Archive for ‘Observer’

March 16, 2015

Why wised-up westerners fall for Putin’s propaganda

'Prostitution of journalism': Russia Today reports from London.From the Observer 8 November 2104


Vladimir Putin is the world’s corrupt policeman. He finds the seediness in every country and nurtures it. On some occasions, he exploits cynicism and paranoia at once; on others, he banks it for later use. Often he appears to fan corruption for the hell of it because that is all he knows how to do.

The posters appearing on British advertising hoardings promoting his propaganda channel give a notion of the scale of his effort. His underlings have rebranded his Russia Today station “RT” – in the hope that its dumb viewers will not realise that they are watching a channel whose political line follows the Kremlin line with puppyish eagerness.

March 16, 2015

Revolution by Russell Brand: Awful beyond measure





From the Observer 29 October 2014

The rich can buy anything in Britain, and they have now brought us their own opposition. Russell Brand is the voice of the discontented wealthy. He tells us that money can’t buy you love – which I already knew – and that only the complete overthrow of the existing system and embrace of mysticism can take us from “the shallow pool of the known” to the “great untamable ocean” beyond.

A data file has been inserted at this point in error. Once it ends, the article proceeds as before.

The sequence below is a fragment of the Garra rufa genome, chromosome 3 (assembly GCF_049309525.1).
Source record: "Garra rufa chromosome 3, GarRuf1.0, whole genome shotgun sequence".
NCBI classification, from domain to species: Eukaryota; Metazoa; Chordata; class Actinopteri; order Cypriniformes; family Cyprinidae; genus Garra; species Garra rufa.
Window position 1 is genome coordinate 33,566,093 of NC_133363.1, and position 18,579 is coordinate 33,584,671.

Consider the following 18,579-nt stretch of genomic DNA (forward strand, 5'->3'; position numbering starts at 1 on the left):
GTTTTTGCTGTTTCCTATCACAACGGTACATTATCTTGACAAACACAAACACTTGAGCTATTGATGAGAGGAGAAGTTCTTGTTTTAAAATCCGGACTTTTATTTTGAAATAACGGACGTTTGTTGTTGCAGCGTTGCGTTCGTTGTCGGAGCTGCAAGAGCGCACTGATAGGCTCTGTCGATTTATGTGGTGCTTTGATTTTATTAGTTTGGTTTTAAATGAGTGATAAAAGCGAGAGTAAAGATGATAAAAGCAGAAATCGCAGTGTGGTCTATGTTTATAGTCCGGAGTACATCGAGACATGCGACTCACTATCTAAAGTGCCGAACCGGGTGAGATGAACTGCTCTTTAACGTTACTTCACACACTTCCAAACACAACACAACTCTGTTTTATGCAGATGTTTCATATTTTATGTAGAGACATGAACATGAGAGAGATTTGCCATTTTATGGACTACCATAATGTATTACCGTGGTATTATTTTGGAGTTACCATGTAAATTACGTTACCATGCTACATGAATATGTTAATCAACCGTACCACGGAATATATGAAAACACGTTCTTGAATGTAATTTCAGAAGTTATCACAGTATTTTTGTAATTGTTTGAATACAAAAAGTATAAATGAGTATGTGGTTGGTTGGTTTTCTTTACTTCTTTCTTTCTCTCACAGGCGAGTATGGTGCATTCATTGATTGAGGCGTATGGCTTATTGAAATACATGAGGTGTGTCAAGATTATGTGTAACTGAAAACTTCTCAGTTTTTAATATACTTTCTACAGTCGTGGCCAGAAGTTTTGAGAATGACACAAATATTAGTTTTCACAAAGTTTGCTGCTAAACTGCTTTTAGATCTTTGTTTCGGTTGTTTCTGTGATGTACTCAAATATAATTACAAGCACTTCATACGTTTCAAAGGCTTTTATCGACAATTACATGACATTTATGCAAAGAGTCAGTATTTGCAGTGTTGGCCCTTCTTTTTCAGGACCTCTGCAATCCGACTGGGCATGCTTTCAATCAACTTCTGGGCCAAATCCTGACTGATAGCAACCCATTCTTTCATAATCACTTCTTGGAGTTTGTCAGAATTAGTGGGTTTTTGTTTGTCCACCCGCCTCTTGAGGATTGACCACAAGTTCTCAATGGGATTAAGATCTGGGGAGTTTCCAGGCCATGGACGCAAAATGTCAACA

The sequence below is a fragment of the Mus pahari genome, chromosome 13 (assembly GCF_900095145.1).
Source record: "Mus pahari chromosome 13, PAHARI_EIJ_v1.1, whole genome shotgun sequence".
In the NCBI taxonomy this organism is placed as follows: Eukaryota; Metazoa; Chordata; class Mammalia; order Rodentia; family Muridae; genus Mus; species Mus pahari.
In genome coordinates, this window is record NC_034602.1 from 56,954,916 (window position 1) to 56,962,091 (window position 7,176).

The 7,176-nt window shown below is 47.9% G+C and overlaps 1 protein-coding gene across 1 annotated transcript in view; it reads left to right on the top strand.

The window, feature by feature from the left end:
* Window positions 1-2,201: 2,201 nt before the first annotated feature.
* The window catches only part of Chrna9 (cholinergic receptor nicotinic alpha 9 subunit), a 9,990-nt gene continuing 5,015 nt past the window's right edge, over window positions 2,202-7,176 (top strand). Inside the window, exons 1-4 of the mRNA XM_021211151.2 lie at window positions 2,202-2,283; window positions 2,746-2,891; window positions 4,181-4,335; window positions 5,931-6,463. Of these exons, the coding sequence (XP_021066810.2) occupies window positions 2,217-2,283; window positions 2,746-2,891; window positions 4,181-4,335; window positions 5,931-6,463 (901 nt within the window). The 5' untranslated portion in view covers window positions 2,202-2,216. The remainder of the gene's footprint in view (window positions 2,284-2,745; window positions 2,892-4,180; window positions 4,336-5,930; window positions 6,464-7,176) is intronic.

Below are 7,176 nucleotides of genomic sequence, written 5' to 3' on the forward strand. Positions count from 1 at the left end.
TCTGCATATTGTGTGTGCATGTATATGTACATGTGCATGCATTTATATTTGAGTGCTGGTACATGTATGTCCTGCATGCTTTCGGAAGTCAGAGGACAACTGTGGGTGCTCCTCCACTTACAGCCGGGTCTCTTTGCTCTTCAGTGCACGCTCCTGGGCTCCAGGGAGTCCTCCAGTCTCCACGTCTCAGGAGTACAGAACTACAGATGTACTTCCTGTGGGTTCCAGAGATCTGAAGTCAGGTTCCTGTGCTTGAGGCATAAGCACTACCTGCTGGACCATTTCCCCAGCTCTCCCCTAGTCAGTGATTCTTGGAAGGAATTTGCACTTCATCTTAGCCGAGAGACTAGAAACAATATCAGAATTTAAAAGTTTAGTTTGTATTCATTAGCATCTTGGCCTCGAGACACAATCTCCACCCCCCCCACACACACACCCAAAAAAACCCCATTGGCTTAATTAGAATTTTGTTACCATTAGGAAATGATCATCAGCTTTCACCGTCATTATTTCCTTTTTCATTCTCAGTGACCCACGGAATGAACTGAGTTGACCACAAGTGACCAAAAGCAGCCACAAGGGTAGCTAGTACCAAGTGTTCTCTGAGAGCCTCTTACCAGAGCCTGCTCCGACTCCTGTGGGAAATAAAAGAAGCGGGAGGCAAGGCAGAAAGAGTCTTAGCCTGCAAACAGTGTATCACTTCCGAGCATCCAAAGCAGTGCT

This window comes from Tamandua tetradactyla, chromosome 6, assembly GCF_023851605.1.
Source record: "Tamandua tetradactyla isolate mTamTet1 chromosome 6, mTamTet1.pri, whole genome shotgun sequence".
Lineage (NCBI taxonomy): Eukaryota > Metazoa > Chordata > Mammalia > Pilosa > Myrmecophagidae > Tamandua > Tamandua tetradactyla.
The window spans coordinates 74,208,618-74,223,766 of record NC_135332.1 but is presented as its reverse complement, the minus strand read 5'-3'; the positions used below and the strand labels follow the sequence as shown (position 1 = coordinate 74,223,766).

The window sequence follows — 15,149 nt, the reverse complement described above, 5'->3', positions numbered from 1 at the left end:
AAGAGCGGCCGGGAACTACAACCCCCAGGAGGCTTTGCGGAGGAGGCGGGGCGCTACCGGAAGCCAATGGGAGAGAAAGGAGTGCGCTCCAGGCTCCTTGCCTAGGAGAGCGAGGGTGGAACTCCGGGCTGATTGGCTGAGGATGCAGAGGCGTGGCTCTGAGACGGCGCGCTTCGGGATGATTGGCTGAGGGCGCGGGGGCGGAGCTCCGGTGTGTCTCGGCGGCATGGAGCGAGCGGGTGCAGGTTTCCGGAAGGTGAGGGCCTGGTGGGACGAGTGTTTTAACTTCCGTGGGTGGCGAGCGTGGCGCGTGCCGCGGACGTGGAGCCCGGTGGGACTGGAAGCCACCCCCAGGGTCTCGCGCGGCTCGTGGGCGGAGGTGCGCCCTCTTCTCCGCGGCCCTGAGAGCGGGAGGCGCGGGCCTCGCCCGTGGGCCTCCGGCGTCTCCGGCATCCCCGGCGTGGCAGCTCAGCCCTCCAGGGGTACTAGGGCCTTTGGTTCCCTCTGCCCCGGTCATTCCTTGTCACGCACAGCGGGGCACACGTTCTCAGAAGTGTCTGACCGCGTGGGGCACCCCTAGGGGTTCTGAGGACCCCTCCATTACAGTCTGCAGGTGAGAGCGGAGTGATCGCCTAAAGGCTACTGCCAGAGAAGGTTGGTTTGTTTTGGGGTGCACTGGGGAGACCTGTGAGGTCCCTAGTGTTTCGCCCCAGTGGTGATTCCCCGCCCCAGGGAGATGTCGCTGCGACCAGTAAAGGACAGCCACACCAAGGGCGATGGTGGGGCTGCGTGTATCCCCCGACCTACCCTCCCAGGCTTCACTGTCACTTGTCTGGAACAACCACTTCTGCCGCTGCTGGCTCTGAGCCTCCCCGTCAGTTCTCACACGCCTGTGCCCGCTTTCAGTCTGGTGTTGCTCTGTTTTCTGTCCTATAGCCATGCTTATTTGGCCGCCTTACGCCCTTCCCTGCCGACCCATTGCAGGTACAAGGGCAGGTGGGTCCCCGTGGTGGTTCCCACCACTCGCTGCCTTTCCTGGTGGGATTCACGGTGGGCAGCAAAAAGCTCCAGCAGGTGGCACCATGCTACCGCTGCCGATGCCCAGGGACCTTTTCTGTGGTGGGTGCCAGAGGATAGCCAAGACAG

I was prepared to dismiss Revolution as the swollen ramblings of a jaded celeb. Brand leaves you in little doubt that he is trying to escape the ennui that follows trying everything once except incest and folk dancing. “It’s only because I decimated my life by aggressively pursuing eating, wanking, drinking, consuming and getting famous that I was forced to look at spiritual alternatives.” Inspiring a revolution – for such is his ambition – is one of the few thrills to have escaped him. “The revolution cannot be boring,” he says as he encapsulates his thoughtlessness in one phrase. “We’d all be a bit disappointed if utopia and ditching capitalism boiled down to ‘We want to be a bit more like Germany’ – fuck that.”

His writing is atrocious: long-winded, confused and smug; filled with references to books Brand has half read and thinkers he has half understood.

March 16, 2015

Isis and Syria: ‘Western hypocrisies have been driving support for extremism’

Mideast Syria



From the Observer Sunday 28 September 2014


After the military corrupted the English language with “collateral damage”, I’d like to introduce the equally dainty and equally misleading “collateral benefit”. I hope you like the smooth way the euphemism oozes from the lips; the imperceptible subtlety with which it shuffles off responsibility.